She’s got the gardening gene

Published 9:10 am Saturday, May 5, 2012

Column: Carol Hegel Lang, Serendipity Gardens

Recently I was asked to write a gardening article for the Telesoga (a small periodical for descendants of Norwegian immigrants from the Telemark region of Norway) discussing my family inheritance of genes toward gardening. You might think that rather strange that I would have inherited a gardening gene in my DNA but I feel it is true.

Carol Lang

My great-great-grandparents arrived from Telemark, Norway, in 1842 and 1843, settling in the community of Old Muskego, Wis., after their marriage in 1844. They moved to Spring Grove about 11 years later and purchased land to farm. My great-great-grandfather was known as the strongest man in Norway, and many stories have been written about him and his incredible strength. I prefer to talk about great-great grandma Aslaug Twito instead as she was widowed young with eight children and through her strong religious beliefs, love of family and her desire to succeed in her new home country she was a remarkable woman.

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I don’t know if Aslaug was a gardener but most homes in Norway always had flower gardens and so I tend to believe that she probably tended both a vegetable and flower garden. She moved to Lake Mills, Iowa, in the early 1870s after the devastating grasshopper invasion in Emmet County, Iowa, ruined their crops. She was a tough woman, and she moved her family again and bought another farm.

The next woman in my gardening line was great- grandma Carrie Twito, the daughter-in-law of Aslaug. In every photo that I can find of great-grandma Carrie there are flowers in the background. Peonies, tulips and bridal wreath spirea abound in her gardens. When two of her daughters wrote their memoirs they included much information about her gardens. She had wildflowers, fruit trees and many perennials. Another remarkable woman who was widowed with young children, she managed to survive during those hard times.

Carol Hegel Lang’s mother, Fern, in her own garden years ago.

Great-grandma Carrie had a daughter named Alice who was rather sickly most of her life. After great-grandma Carrie died, Alice bought a small house next door to her brother Harry where she gardened and wrote poetry. As a child visiting Aunt Alice at her home and in her gardens were a common place to find me. In Alice’s spring garden were tulips, irises, peonies and bridal wreath spirea. Sitting in the middle of this garden was a small gazebo that I loved to sit in and read her poetry. She also loved to tell me about the birds that visited her birdbath and feeder. This is surely where my love of nature and gardening was incubated. I just knew that when I grew up my gardens would be much like hers.

My grandma, Regina Twito, raised a family of 12 children so I always thought she would not have had time for flower gardening. This past month while I was scanning photos from my uncle Don’s (her son) scrapbook, I was so surprised to find that she too had many flowers growing in her huge yard at the “Big House” in Lake Mills. In nearly every photo the people were standing in front of beautiful flowers that included tulips, daylilies, peonies and of course bridal wreath spirea.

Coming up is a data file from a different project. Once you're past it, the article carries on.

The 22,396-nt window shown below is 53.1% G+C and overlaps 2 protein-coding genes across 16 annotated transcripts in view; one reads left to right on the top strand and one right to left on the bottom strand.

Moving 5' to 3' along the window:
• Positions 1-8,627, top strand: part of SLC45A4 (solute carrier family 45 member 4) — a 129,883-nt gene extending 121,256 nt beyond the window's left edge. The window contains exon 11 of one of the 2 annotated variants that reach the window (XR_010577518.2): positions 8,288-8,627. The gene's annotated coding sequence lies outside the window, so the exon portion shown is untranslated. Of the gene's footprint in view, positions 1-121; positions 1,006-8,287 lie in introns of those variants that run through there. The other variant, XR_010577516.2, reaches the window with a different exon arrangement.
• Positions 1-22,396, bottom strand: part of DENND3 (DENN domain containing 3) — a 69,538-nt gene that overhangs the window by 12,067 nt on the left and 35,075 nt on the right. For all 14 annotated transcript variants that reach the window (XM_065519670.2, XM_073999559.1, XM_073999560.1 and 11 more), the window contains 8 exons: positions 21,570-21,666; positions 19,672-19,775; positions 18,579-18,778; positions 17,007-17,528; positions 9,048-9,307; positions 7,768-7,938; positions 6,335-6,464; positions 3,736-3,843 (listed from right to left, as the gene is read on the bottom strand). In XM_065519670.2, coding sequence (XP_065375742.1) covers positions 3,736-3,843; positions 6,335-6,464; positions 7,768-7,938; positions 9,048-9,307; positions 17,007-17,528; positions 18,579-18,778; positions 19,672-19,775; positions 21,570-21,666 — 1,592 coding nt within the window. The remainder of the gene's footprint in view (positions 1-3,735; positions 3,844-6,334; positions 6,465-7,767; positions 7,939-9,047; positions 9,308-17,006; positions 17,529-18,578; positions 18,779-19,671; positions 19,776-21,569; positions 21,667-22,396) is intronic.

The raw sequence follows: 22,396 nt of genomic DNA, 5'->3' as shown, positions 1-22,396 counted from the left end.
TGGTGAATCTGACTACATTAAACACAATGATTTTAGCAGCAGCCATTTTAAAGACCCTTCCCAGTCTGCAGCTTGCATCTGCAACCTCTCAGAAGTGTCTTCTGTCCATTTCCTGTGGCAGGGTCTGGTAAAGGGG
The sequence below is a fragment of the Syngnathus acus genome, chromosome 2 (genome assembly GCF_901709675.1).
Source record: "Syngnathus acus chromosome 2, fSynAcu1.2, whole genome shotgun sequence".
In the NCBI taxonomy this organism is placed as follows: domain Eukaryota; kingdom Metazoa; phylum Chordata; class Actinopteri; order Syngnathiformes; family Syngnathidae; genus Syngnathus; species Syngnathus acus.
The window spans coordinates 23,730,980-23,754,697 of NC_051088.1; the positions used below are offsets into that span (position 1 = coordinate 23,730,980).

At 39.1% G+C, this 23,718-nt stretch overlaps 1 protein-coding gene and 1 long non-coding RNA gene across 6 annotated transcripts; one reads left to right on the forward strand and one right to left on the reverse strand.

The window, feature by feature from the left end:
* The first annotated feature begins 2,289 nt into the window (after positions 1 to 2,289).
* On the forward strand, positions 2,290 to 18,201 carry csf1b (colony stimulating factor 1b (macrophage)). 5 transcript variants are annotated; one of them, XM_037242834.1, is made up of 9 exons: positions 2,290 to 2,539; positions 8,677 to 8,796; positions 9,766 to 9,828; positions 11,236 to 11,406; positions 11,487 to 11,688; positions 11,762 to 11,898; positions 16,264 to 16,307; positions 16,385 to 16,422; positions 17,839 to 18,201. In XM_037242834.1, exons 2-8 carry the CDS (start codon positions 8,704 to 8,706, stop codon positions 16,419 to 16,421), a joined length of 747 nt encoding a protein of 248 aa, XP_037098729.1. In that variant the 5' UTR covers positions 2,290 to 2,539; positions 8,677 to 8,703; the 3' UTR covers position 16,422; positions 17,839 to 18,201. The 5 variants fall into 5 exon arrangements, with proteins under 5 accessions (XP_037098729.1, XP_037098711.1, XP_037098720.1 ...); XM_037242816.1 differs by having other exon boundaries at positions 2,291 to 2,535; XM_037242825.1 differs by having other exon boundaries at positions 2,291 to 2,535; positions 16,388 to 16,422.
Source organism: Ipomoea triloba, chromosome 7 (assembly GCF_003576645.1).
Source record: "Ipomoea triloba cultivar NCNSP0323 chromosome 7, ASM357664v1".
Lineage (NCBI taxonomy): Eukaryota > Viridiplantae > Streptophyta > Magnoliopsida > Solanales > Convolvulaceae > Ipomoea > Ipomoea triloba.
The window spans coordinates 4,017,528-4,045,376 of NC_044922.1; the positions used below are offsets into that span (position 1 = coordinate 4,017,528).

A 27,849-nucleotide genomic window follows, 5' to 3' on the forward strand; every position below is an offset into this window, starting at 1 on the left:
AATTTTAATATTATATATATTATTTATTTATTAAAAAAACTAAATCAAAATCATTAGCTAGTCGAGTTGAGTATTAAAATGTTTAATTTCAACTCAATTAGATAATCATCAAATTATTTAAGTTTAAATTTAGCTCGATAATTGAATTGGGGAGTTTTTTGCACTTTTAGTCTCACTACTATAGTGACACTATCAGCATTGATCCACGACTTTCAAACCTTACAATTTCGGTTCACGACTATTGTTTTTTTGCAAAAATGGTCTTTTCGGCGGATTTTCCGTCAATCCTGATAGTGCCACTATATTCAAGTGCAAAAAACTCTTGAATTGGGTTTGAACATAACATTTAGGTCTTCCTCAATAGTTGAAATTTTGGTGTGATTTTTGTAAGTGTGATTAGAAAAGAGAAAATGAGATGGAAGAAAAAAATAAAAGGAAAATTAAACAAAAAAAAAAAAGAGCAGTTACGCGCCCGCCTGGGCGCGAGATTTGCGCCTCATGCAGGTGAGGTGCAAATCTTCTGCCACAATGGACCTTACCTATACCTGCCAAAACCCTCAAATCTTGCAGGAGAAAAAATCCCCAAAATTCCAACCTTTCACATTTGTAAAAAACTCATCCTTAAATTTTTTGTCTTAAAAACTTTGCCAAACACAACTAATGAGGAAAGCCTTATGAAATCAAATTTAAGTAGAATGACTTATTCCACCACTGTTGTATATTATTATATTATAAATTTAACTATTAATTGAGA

When did this woman have time for flowers when she was baking numerous loaves of bread for her family in addition to cooking, cleaning and tending this large family in a time of little of the conveniences we have today? She was another amazing woman in my gardening footsteps of life.

As a child I loved to sit in the swing in the early morning hours and listen to the birds singing and taking in the flowers of my own mother’s flower garden. My mother, Fern Twito Hegel, had a flower garden that was situated along the sidewalk where everyone walking or driving by would see it and admire her beautiful garden. My mother had so many lovely colorful flowers in springtime that it was like taking in a little bit of heaven. Bachelor buttons in colors of blue, pink and white self-seeded every year and would multiply to make this garden a lovely quilt of flowers. Along the driveway were the proverbial bridal wreath spirea, poppies and peonies so that come Memorial Day we would have flowers to put on the graves of our ancestors. Tulips in reds and yellows, a very fragrant old-fashioned pink rose, gaillardia, Shasta daisies and so many others were scattered throughout her garden; people just loved to stop and gaze at the garden.

So now it was time for me to inherit this gardening gene and pass it along to my daughter and granddaughter in a long line of succession.

My passion for gardening and nature seems to have been carefully orchestrated through the years by all of these remarkable women and I can only hope that I have done them proud. If Aunt Alice knows that I am writing a gardening column I think she would be very pleased to learn that all of our little gab sessions at her house and in the garden were not wasted on a young lady who listened in awe trying to remember everything she talked about. What an inspiration she was to me and yes, I also love poetry as well as my granddaughter who is following in her grandmother’s gardening footsteps.

This quote from Abram L. Urban seems to sum it all up: “In my garden there is a large place for sentiment. My garden of flowers is also my garden thoughts and dreams. The thoughts grow as freely as the flowers, and the dreams are as beautiful.”


Carol Hegel Lang is an Albert Lea resident and local green thumb. Her email is